Explain How SSH Works to Me

November 1, 2017 | Kim Crawley
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SSH, otherwise known as Secure Shell, is a common TCP internet protocol that can be used to securely connect a computer to an outside computer or network. The physical locations of the computers on both ends of an SSH connection don't matter provided that the computers are connected to the accessible network and have SSH set up properly. There are many practical applications for SSH. A network administrator could continue their work while they're on vacation on another continent. One office network in one geographic location could work with an office network in another geographic location so all of an organization's satellite offices are united in their networking. A contracted IT services company could provide remote technical support to a client machine upon request without having to physically travel. Or considering how woefully insecure FTP is, a company could decide to use SSH for file transfer instead.

Tatu Ylönen CEO and founder of SSH Communications Security, wrote about how he invented SSH in SC Magazine:

“While attending school in Helsinki, I discovered a password ‘sniffer' attack in our university network.

To shield our data, I wrote a program to protect information as it moved from point to point throughout the network. I called it the 'secure shell', or SSH for short.”

Today, nearly every major network environment – including those in governments, large enterprises and financial institutions – uses a version of SSH to protect data in transit and let administrators manage systems remotely.

Talk about turning lemons into lemonade. Ylönen was dissatisfied by the lack of security in the rlogin, TELNET, ftp, and rsh protocols, so he devised his own solution. He released the first version of SSH as freeware in July 1995. Adoption exploded. By the end of 1995 there were about 20,000 SSH users. He founded SSH Communications Security by December 1995. By the year 2000, there were about 2 million SSH users. SSH has been assigned to TCP port 22. Many operating systems have SSH software preinstalled, including most versions of Linux, macOS, Solaris, FreeBSD, OpenBSD, NetBSD, and OpenVMS. There are SSH applications for Windows, but they aren't preinstalled and must be installed manually.

So, here's how SSH works

The SSH protocol is based on the client-server model. Therefore, an SSH client must initiate an SSH session with an SSH server. Most of the connection setup is conducted by the SSH client. Public key cryptography is used to verify the identity of the SSH server, and then symmetric key encryption and hashing algorithms are used to maintain data transmission in ciphertext. That way, privacy and integrity of data transmission in both directions between the client and server is assured, man-in-the-middle attacks are mitigated.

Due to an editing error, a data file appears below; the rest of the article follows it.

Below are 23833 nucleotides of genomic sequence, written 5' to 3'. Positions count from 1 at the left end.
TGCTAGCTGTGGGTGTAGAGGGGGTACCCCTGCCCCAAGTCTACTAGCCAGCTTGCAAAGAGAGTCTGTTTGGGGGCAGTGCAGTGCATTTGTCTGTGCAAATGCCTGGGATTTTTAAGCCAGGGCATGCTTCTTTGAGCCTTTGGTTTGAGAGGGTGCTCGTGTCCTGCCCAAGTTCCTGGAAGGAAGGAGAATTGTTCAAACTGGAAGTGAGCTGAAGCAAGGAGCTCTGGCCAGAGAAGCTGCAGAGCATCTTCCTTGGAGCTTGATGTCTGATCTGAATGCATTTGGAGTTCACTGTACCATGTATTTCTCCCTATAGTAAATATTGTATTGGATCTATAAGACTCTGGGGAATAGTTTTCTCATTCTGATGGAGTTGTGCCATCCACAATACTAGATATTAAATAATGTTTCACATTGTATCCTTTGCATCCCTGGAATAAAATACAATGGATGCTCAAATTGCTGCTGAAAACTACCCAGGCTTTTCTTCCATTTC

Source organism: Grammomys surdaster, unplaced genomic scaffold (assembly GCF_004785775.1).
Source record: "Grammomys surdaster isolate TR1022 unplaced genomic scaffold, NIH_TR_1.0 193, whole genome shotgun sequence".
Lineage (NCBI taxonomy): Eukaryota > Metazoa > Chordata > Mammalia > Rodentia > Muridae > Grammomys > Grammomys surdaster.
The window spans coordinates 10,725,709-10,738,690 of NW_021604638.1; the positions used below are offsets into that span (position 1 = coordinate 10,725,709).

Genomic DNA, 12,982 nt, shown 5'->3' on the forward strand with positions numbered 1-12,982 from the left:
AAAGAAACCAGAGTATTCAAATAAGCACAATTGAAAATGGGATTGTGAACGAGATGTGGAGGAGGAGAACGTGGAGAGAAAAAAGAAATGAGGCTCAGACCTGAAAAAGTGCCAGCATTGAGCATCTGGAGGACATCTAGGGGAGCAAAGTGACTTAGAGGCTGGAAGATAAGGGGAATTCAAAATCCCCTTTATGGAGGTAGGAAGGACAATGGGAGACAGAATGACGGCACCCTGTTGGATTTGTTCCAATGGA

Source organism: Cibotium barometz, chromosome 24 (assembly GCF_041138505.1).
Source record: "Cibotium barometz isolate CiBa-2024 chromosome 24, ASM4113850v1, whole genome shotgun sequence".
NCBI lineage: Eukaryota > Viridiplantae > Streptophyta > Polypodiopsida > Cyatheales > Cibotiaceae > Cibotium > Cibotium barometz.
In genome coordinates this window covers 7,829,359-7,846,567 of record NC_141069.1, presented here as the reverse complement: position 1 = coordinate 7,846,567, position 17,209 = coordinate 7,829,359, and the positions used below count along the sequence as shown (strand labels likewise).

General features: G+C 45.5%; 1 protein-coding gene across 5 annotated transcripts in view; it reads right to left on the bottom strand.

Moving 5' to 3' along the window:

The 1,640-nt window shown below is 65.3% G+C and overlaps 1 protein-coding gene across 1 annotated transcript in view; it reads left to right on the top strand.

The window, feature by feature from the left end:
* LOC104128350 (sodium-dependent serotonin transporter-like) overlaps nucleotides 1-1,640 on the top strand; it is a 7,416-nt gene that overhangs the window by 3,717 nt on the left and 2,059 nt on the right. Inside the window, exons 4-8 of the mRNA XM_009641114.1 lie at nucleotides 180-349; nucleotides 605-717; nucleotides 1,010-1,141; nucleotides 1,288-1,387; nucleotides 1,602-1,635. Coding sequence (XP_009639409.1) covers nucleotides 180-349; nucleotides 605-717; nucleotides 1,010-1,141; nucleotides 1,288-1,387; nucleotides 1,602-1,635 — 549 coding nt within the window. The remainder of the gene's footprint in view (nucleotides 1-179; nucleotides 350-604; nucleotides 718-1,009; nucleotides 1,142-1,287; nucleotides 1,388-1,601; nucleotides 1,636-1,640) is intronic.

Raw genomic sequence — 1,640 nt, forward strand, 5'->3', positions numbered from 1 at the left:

The steps involved in creating an SSH session go like this:

  1. Client contacts server to initiate a connection.
  2. The server responds by sending the client a public cryptography key.
  3. The server negotiates parameters and opens a secure channel for the client.
  4. The user, through their client, logs into the server.

There are different ciphers that can be used for SSH depending on the applications being used. Some of them include:

  • CHACHA20
  • AES-GCM
  • Blowfish-CBC
  • AES128-CTR
  • AES192-CTR
  • AES256-CTR
  • Arcfour
  • Cast128-CBC

Usually either an implementation of Diffie-Hellman or Elliptic Curve Diffie-Hellman are used to protect the key exchange.

In the world of cryptography, specific ciphers are usually cracked at some point, and new stronger ciphers are developed. So SSH implementations will drop older ciphers and support newer ciphers over time. Therefore, we could still be using SSH thirty or forty years from now. And we all have Ylönen and the password sniffer he discovered to thank for it.

Kim Crawley

About the Author: Kim Crawley, Guest Blogger
Kim Crawley spent years working in general tier two consumer tech support, most of which as a representative of Windstream, a secondary American ISP. Malware related tickets intrigued her, and her knowledge grew from fixing malware problems on thousands of client PCs. Her curiosity led her to research malware as a hobby, which grew into an interest in all things information security related.By 2011, she was already ghostwriting study material for the InfoSec Institute’s CISSP and CEH certification exam preparation programs. Ever since, she’s contributed articles on a variety of information security topics to CIO, CSO, Computerworld, SC Magazine, and 2600 Magazine.Her first solo developed PC game, Hackers Versus Banksters, had a successful Kickstarter and was featured at the Toronto Comic Arts Festival in May 2016. This October, she gave her first talk at an infosec convention, a penetration testing presentation at BSides Toronto.She considers her sociological and psychological perspective on infosec to be her trademark. Given the rapid growth of social engineering vulnerabilities, always considering the human element is vital.
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